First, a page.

Committee Moves Ahead With Oswego ‘Social Host Law’ Proposal

Councilor Kevin Hill discusses his proposed law. At right is First Ward Councilor Susan McBrearty
Councilor Kevin Hill discusses his proposed law. At right is First Ward Councilor Susan McBrearty

OSWEGO – At its meeting Monday night, the Planning and Development Committee sent a resolution regarding a tentative Social Host Law to the full council for consideration.

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Councilor Kevin Hill discusses his proposed law. At right is First Ward Councilor Susan McBrearty

Council vice president Kevin Hill brought the proposal to the committee for discussion.

It is in response to young people, college students and others, migrating from the downtown bars to large house parties in residential neighborhoods, he explained.

“Most of the (college) students do respect Oswego residents and their property,” he said.

Others do not.

“The problem is not just about students. It’s a broader issue,” he said.

The proposed law is a version of others that have been enacted by various municipalities in the state, Hill explained.

It aims to make it unlawful for any person older than the age of 18 who owns, rents, or otherwise controls a private residence, to knowingly allow the consumption of alcohol, alcoholic beverages or illegal drugs by any minor (younger than the age of 21) on such premises or to fail to take reasonable corrective action upon learning of the consumption of alcohol, alcoholic beverages or use of illegal drugs by any minor on such premises.

The proposed law is slightly different from current New York State Legislation, which only governs the actual giving or selling of alcohol to a person less than 21 years of age, City Attorney Kevin Caraccioli pointed out. What Hill is proposing places responsibility on the host where such illegal acts may be occurring, he said.

“It’s the violator, whoever is throwing the party, is the one who will be on the hook,” he said. Having the law include illegal drugs as well as alcohol is “critically important,” he added.

He urged the council to make sure the wording (definitions) are very clear and specific; because “some attorneys out there will try to rip it to shreds.”

Violators could pay a fine of $250 for the first offense, $500 for the second and $1,000 for a third.

First Ward Councilor Susan McBrearty said she was in favor the law.

“We’ve been struggling with this issue for years,” she said. “This is not just a college student issue; we’ve had problems with our own kids having parties.”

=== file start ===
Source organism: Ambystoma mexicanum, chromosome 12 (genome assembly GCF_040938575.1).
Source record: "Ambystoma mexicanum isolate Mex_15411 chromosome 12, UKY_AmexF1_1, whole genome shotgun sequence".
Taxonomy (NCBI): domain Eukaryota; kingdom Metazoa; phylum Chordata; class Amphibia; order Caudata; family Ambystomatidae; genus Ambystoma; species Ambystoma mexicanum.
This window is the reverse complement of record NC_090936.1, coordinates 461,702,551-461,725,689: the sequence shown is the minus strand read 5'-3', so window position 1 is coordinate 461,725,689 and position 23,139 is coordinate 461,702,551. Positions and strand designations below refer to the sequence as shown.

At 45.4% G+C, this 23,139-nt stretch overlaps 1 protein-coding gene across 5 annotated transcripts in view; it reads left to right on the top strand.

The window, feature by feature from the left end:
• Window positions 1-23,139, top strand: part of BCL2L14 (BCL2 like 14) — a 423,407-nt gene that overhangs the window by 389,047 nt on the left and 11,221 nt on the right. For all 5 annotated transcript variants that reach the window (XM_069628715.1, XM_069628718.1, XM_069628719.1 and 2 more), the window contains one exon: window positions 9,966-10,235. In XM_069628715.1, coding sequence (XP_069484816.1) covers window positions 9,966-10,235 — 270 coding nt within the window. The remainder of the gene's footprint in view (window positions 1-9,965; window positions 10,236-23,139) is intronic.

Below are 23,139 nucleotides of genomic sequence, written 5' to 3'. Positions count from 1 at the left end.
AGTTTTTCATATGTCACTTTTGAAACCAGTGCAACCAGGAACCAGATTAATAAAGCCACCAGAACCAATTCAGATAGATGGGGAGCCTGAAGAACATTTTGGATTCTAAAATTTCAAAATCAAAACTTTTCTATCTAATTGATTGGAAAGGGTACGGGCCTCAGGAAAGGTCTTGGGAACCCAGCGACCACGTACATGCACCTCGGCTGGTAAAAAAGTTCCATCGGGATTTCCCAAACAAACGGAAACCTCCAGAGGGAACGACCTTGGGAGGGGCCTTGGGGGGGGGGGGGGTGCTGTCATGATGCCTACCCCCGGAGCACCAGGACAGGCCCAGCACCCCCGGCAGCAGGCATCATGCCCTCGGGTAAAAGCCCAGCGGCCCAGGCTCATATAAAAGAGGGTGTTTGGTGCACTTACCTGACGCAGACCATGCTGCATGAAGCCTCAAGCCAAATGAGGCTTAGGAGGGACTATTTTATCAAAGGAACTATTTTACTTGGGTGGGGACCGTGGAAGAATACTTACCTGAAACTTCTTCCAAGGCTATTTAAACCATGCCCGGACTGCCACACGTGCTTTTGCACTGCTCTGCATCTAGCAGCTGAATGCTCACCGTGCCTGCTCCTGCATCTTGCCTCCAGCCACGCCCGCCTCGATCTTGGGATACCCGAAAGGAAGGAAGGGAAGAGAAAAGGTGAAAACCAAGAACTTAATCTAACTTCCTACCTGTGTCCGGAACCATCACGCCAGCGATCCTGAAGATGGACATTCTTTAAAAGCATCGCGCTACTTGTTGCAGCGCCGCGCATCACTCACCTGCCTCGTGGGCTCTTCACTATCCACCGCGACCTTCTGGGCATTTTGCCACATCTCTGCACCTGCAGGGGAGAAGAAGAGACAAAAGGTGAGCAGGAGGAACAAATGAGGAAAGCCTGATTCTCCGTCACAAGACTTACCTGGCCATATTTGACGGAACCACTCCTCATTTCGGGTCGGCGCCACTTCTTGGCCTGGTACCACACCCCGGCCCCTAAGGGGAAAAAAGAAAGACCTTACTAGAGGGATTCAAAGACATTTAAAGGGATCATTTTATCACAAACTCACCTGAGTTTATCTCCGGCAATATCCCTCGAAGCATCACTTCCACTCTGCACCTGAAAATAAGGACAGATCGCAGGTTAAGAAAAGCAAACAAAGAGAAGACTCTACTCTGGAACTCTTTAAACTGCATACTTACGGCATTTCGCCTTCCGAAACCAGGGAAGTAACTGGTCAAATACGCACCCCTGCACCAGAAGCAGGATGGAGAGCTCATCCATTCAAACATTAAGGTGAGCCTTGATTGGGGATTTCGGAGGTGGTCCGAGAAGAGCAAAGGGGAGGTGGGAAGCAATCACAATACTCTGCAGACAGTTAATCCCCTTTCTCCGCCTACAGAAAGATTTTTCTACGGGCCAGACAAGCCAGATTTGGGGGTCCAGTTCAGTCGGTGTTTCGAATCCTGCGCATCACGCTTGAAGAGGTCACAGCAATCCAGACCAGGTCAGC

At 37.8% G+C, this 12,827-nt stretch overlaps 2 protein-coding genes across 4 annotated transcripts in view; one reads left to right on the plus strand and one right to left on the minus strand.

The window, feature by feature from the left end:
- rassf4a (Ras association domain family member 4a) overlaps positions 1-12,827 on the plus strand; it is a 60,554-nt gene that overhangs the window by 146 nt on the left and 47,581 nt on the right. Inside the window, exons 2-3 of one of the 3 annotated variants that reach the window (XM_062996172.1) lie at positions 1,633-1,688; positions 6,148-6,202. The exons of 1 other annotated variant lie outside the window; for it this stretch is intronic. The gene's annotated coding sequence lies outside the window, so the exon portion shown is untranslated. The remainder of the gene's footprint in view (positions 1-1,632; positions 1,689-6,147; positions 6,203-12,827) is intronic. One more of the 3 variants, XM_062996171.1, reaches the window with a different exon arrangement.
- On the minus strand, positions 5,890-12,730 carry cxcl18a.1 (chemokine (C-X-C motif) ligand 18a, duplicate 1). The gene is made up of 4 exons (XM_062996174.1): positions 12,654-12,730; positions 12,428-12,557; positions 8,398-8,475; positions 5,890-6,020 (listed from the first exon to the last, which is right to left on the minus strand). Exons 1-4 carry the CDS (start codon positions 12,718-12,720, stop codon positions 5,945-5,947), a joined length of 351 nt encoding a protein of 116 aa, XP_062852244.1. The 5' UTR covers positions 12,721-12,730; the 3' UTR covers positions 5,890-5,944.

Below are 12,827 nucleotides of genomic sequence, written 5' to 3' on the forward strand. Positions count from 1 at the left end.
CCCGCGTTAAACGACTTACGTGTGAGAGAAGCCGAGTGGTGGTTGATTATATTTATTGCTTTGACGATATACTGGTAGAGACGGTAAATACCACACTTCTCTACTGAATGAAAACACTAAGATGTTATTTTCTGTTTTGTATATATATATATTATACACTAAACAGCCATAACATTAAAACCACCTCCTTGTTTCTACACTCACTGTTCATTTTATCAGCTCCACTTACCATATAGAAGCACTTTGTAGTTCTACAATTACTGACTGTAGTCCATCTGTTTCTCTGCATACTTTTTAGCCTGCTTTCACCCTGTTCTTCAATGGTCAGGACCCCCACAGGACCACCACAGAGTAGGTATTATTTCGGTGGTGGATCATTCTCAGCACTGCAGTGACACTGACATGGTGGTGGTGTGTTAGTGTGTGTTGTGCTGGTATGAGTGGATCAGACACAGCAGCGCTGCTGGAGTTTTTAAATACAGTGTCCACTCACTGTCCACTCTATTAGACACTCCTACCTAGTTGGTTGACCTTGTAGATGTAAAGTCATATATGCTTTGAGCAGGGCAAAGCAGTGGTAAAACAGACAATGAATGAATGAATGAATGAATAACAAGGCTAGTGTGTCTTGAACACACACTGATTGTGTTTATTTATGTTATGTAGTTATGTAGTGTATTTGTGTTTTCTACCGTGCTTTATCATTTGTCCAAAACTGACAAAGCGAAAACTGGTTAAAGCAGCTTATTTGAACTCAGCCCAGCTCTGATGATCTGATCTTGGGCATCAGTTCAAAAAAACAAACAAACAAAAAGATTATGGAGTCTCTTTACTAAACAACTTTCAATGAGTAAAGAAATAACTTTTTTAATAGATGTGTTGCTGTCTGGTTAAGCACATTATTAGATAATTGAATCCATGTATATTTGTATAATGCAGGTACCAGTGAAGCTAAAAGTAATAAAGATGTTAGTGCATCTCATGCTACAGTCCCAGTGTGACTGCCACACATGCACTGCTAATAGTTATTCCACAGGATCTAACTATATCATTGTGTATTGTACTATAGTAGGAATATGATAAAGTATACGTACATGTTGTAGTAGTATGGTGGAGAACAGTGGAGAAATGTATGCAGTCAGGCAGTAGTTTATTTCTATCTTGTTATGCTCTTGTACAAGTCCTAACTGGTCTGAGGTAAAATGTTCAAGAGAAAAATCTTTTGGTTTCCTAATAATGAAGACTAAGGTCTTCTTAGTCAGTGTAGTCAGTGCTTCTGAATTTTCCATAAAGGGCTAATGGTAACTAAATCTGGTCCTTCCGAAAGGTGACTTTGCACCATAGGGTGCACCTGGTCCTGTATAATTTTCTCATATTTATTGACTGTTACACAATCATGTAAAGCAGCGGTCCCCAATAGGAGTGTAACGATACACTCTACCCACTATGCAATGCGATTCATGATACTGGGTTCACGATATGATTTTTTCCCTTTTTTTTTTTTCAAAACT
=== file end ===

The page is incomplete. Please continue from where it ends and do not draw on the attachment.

This proposal is a step in the right direction for improving the quality of life for residents, Oswego Police Chief Tory DeCaire said.

The city police department and the Oswego State University Police have a good working relationship, he said, adding that just recently Councilor Hill was part of a discussion about the on -going enforcement efforts between the two agencies. It’s not just city police in the city and campus police on campus, he said of the collaborative effort.

“I think this is a really good tactic to take,” he told the committee.

Besides the enforcement part of the job, he said they also try to educate the young adults about the ramifications of their actions in hope of preventing problems from occurring in the first place.

In addition to possible punishment in the city court, violators also face on-campus administrative sanctions, the chief said.

And, the city sends letters to the students’ home address, notifying parents of the infractions and consequences.

Usually, when officers arrive at the scene of a complaint, the parties are cooperative, the chief said.

“If we don’t get cooperation then we have to take another route and do some investigation,” he said. “We try very hard to keep it very low-key because the less disruption we have at the house the less disruption you’re going to have in the neighborhood.”

Some parties are large, and when you have 200 people walking through a neighborhood, it creates disturbances, he added.

“To give us another tool to be able to investigate in terms of violations vs. unclassified misdemeanors it makes it easier for us,” he said.

The city attorney told the councilors to craft the local law specific to Oswego.

“The judges across the street will enforce it,” he said referring to City Court across Oneida Street from City Hall. “But it’s got to make sense. I recommend you keep it as broad as possible.”

If approved by the full council, the public hearing could be scheduled later this month or early November.